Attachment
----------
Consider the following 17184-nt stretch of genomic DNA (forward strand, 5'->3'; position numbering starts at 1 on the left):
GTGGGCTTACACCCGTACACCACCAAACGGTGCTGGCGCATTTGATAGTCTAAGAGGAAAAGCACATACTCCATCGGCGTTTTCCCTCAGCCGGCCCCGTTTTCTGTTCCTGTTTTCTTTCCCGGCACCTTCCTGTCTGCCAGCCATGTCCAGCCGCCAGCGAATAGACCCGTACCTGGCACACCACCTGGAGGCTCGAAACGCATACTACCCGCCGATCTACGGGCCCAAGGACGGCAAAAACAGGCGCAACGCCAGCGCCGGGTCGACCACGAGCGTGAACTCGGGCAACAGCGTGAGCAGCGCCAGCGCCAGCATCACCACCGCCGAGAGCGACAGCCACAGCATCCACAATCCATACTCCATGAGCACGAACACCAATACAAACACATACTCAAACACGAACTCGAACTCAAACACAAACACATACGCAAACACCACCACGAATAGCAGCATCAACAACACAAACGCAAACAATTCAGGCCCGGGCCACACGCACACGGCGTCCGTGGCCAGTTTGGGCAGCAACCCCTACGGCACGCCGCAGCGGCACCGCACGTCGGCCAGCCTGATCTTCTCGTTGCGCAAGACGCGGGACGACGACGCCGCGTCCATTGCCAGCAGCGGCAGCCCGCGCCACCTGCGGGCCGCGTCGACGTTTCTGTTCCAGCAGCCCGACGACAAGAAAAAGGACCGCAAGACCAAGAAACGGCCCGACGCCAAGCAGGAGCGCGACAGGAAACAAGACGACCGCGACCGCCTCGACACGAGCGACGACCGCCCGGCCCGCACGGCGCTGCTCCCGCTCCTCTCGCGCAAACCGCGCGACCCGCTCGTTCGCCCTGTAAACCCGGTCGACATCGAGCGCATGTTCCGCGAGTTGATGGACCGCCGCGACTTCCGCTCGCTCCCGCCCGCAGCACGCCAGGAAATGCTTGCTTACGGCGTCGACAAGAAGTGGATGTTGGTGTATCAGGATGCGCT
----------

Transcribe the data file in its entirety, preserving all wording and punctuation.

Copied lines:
Consider the following 17184-nt stretch of genomic DNA (forward strand, 5'->3'; position numbering starts at 1 on the left):
GTGGGCTTACACCCGTACACCACCAAACGGTGCTGGCGCATTTGATAGTCTAAGAGGAAAAGCACATACTCCATCGGCGTTTTCCCTCAGCCGGCCCCGTTTTCTGTTCCTGTTTTCTTTCCCGGCACCTTCCTGTCTGCCAGCCATGTCCAGCCGCCAGCGAATAGACCCGTACCTGGCACACCACCTGGAGGCTCGAAACGCATACTACCCGCCGATCTACGGGCCCAAGGACGGCAAAAACAGGCGCAACGCCAGCGCCGGGTCGACCACGAGCGTGAACTCGGGCAACAGCGTGAGCAGCGCCAGCGCCAGCATCACCACCGCCGAGAGCGACAGCCACAGCATCCACAATCCATACTCCATGAGCACGAACACCAATACAAACACATACTCAAACACGAACTCGAACTCAAACACAAACACATACGCAAACACCACCACGAATAGCAGCATCAACAACACAAACGCAAACAATTCAGGCCCGGGCCACACGCACACGGCGTCCGTGGCCAGTTTGGGCAGCAACCCCTACGGCACGCCGCAGCGGCACCGCACGTCGGCCAGCCTGATCTTCTCGTTGCGCAAGACGCGGGACGACGACGCCGCGTCCATTGCCAGCAGCGGCAGCCCGCGCCACCTGCGGGCCGCGTCGACGTTTCTGTTCCAGCAGCCCGACGACAAGAAAAAGGACCGCAAGACCAAGAAACGGCCCGACGCCAAGCAGGAGCGCGACAGGAAACAAGACGACCGCGACCGCCTCGACACGAGCGACGACCGCCCGGCCCGCACGGCGCTGCTCCCGCTCCTCTCGCGCAAACCGCGCGACCCGCTCGTTCGCCCTGTAAACCCGGTCGACATCGAGCGCATGTTCCGCGAGTTGATGGACCGCCGCGACTTCCGCTCGCTCCCGCCCGCAGCACGCCAGGAAATGCTTGCTTACGGCGTCGACAAGAAGTGGATGTTGGTGTATCAGGATGCGCT